How the iconic Kombi van went from kitsch to cool
Forget 1960s flower power. The classic VW Kombi has entered a new era of cool.
A car is a mere machine, borne of practicality and not possessed of a personality, right? Someone forgot to hand that memo to the designers of the iconic Volkswagen Kombi.
It’s 40 years since the last examples of the Volkswagen Transporter models popularly referred to as the Kombi – the T1 and T2 – rolled off a German production line. And yet the marque has never been more popular, nor good examples so valuable.
Pristine split-windscreen T1 models now change hands for six-figure sums, and a perusal of Instagram (see #vanlife or #kombi) reveals an array of lovingly restored Kombis snapped at some of the world’s most scenic locations. Not bad for a vehicle conceived in post-war Germany as a practical delivery van, little more than an afterthought to the wildly popular Beetle released 12 years earlier by Volkswagen.
Is it the huge headlights that resemble big friendly eyes? The giant VW symbol that came to symbolise the peace-loving Flower Power movement of the ’60s and ’70s? The unique loaf-of-bread shape? Or, true to its roots, the utilitarian body that could be a people mover, camper van, ambulance or even a ute? No one seems quite sure what’s behind the Kombi’s appeal, but there’s no doubt it endures. You only have to look at the human traits owners tend to bestow on their beloved vehicles.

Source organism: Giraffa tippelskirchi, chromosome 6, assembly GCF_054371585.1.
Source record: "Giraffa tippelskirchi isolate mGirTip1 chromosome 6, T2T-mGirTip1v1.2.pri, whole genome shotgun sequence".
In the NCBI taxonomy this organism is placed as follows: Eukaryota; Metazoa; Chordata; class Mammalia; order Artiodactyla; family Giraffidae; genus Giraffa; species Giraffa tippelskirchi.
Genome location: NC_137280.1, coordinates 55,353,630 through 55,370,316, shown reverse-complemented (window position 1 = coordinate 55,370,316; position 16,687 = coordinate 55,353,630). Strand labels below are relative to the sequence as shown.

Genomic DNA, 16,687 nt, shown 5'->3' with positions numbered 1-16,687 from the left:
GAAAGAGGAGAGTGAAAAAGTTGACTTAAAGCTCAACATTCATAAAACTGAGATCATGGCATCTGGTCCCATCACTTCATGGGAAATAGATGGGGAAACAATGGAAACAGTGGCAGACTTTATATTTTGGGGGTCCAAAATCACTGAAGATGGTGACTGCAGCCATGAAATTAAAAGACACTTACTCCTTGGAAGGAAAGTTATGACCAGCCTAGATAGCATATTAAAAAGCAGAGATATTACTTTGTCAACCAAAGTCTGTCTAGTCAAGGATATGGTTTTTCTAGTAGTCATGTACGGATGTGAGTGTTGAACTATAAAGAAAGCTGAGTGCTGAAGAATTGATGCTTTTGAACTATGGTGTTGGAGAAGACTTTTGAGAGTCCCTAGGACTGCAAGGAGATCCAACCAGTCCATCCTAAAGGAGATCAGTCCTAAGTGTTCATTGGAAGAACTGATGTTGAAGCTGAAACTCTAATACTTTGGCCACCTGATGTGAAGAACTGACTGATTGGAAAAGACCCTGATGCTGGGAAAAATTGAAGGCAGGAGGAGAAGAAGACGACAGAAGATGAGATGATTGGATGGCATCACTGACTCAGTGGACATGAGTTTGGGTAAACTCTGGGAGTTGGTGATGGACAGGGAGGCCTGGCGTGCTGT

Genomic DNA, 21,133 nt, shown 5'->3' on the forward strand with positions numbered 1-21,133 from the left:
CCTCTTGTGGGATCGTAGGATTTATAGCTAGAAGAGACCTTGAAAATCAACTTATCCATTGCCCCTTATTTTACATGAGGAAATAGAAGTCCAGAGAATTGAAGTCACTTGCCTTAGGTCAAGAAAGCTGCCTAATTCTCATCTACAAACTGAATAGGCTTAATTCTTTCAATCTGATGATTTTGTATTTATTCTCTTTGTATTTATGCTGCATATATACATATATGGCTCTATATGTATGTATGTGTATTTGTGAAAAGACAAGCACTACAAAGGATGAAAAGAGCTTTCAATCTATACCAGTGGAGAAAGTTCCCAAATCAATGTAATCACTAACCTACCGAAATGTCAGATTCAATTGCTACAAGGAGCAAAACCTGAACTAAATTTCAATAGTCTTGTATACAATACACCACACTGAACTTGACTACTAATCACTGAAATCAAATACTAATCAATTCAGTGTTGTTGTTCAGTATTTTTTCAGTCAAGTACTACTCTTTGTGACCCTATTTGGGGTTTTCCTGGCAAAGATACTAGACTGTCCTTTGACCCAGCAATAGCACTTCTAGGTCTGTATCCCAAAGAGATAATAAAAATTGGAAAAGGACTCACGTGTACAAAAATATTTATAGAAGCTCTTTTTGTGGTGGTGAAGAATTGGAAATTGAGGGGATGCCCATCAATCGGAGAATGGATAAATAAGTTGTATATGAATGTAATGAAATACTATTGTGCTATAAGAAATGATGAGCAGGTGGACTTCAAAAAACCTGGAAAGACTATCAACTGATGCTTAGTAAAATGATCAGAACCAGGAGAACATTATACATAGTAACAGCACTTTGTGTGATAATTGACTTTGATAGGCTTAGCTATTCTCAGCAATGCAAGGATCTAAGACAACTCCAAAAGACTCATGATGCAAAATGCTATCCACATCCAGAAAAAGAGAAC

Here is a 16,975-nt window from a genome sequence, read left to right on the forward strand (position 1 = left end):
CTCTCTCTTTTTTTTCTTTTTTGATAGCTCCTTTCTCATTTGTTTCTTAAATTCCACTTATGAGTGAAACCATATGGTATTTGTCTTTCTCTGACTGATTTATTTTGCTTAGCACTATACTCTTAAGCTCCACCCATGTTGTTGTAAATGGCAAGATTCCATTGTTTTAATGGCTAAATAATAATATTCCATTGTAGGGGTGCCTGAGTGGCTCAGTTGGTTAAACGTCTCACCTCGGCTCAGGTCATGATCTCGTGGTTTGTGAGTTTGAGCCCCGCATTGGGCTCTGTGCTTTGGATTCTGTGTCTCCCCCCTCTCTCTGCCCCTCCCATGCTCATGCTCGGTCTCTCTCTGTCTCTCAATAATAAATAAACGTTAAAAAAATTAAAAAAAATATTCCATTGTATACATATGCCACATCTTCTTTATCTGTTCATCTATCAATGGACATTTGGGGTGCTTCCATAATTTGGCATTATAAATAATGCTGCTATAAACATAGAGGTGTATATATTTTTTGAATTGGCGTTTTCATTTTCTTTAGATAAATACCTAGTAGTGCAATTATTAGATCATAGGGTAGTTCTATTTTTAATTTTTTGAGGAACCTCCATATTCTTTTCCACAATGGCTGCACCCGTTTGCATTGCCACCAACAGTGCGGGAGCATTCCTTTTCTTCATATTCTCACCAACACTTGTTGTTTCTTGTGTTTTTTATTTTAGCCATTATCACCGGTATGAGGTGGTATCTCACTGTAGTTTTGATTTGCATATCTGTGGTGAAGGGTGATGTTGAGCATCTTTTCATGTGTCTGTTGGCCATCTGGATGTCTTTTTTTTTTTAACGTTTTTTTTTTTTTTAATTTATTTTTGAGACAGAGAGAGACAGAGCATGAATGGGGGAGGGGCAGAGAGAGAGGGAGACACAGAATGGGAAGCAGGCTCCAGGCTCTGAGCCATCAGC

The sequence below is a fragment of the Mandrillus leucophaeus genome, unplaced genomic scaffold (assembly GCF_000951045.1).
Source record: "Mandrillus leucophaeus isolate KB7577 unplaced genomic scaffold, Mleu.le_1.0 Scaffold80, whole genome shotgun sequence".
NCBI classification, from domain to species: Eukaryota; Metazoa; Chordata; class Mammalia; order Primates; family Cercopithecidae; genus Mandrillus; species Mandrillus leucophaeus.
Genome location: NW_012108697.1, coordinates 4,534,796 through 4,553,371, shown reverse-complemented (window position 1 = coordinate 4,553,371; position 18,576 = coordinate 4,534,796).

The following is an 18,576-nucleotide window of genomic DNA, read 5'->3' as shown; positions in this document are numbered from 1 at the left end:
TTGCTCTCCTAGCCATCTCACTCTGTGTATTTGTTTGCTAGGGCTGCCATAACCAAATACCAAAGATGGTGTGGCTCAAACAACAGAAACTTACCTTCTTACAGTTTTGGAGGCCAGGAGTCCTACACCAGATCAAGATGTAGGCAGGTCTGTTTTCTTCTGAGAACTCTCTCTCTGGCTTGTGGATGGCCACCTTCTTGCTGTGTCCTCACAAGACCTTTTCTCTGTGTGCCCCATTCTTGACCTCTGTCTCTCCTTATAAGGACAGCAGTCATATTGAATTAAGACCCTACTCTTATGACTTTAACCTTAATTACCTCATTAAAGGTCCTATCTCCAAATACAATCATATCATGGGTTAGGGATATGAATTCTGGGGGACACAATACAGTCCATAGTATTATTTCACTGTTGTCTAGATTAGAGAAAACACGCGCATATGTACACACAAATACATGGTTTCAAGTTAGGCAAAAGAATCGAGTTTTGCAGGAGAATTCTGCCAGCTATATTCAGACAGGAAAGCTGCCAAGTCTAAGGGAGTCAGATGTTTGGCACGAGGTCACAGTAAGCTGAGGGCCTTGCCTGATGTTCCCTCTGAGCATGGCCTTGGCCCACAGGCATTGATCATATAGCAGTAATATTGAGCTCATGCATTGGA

A Kombi just needs a name, insists Alyce Georgievski, co-owner of Hire A Kombi on the Bellarine Peninsula. “All ours have a name. As soon as we get a Kombi, we’re like, ‘Is it a boy or a girl?’ And we’ll sit on it for a while, and we’ll walk past, and names will pop into our heads,” she says, pointing out Applejack, Harriet and Agatha parked in her yard.
“They do have a character, anyone that has a Kombi will tell you. It’s a Hendrix or it’s a Bob or a Bill. Some of them just feel like a girl and some feel like a boy, but I cannot imagine not having a name for our Kombis.”